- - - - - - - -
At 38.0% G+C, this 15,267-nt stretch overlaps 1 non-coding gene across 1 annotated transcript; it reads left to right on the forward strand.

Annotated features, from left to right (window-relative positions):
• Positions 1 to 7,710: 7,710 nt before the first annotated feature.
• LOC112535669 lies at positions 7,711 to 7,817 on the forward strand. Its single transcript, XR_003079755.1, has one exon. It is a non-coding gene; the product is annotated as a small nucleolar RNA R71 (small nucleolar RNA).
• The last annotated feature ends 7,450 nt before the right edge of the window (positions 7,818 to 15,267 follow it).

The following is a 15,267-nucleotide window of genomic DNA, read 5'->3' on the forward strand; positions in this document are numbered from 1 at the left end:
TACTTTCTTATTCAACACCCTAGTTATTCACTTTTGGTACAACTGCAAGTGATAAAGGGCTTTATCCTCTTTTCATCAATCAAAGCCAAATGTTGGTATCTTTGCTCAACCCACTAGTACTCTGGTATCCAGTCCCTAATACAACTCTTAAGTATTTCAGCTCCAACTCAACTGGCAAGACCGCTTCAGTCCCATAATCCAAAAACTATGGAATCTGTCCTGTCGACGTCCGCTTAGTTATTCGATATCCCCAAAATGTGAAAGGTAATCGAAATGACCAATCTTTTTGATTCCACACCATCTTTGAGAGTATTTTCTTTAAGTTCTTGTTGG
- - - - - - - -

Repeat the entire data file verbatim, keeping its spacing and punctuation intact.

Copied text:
At 38.0% G+C, this 15,267-nt stretch overlaps 1 non-coding gene across 1 annotated transcript; it reads left to right on the forward strand.

Annotated features, from left to right (window-relative positions):
• Positions 1 to 7,710: 7,710 nt before the first annotated feature.
• LOC112535669 lies at positions 7,711 to 7,817 on the forward strand. Its single transcript, XR_003079755.1, has one exon. It is a non-coding gene; the product is annotated as a small nucleolar RNA R71 (small nucleolar RNA).
• The last annotated feature ends 7,450 nt before the right edge of the window (positions 7,818 to 15,267 follow it).

The following is a 15,267-nucleotide window of genomic DNA, read 5'->3' on the forward strand; positions in this document are numbered from 1 at the left end:
TACTTTCTTATTCAACACCCTAGTTATTCACTTTTGGTACAACTGCAAGTGATAAAGGGCTTTATCCTCTTTTCATCAATCAAAGCCAAATGTTGGTATCTTTGCTCAACCCACTAGTACTCTGGTATCCAGTCCCTAATACAACTCTTAAGTATTTCAGCTCCAACTCAACTGGCAAGACCGCTTCAGTCCCATAATCCAAAAACTATGGAATCTGTCCTGTCGACGTCCGCTTAGTTATTCGATATCCCCAAAATGTGAAAGGTAATCGAAATGACCAATCTTTTTGATTCCACACCATCTTTGAGAGTATTTTCTTTAAGTTCTTGTTGG